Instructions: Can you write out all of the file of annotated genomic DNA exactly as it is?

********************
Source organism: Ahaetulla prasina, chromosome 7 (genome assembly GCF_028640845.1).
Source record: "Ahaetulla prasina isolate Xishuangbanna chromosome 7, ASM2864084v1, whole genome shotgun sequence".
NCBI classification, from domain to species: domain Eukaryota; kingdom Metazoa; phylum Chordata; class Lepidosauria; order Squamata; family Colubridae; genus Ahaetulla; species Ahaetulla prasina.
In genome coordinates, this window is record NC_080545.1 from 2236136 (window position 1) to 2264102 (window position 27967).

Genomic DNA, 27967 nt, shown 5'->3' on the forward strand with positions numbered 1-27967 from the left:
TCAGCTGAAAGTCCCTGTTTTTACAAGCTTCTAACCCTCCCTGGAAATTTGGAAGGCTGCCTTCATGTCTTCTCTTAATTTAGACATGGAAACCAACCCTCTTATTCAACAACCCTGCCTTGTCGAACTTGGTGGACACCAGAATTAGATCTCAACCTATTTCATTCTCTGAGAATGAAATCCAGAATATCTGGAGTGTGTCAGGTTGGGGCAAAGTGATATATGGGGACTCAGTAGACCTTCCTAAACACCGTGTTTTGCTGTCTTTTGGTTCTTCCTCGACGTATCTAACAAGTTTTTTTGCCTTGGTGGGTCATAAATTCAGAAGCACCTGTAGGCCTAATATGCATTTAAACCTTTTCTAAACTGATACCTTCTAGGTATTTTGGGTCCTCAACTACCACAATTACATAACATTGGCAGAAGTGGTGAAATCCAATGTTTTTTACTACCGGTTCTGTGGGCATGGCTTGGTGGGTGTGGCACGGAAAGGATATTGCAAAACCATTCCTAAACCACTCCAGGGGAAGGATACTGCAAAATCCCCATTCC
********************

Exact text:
Source organism: Ahaetulla prasina, chromosome 7 (genome assembly GCF_028640845.1).
Source record: "Ahaetulla prasina isolate Xishuangbanna chromosome 7, ASM2864084v1, whole genome shotgun sequence".
NCBI classification, from domain to species: domain Eukaryota; kingdom Metazoa; phylum Chordata; class Lepidosauria; order Squamata; family Colubridae; genus Ahaetulla; species Ahaetulla prasina.
In genome coordinates, this window is record NC_080545.1 from 2236136 (window position 1) to 2264102 (window position 27967).

Genomic DNA, 27967 nt, shown 5'->3' on the forward strand with positions numbered 1-27967 from the left:
TCAGCTGAAAGTCCCTGTTTTTACAAGCTTCTAACCCTCCCTGGAAATTTGGAAGGCTGCCTTCATGTCTTCTCTTAATTTAGACATGGAAACCAACCCTCTTATTCAACAACCCTGCCTTGTCGAACTTGGTGGACACCAGAATTAGATCTCAACCTATTTCATTCTCTGAGAATGAAATCCAGAATATCTGGAGTGTGTCAGGTTGGGGCAAAGTGATATATGGGGACTCAGTAGACCTTCCTAAACACCGTGTTTTGCTGTCTTTTGGTTCTTCCTCGACGTATCTAACAAGTTTTTTTGCCTTGGTGGGTCATAAATTCAGAAGCACCTGTAGGCCTAATATGCATTTAAACCTTTTCTAAACTGATACCTTCTAGGTATTTTGGGTCCTCAACTACCACAATTACATAACATTGGCAGAAGTGGTGAAATCCAATGTTTTTTACTACCGGTTCTGTGGGCATGGCTTGGTGGGTGTGGCACGGAAAGGATATTGCAAAACCATTCCTAAACCACTCCAGGGGAAGGATACTGCAAAATCCCCATTCC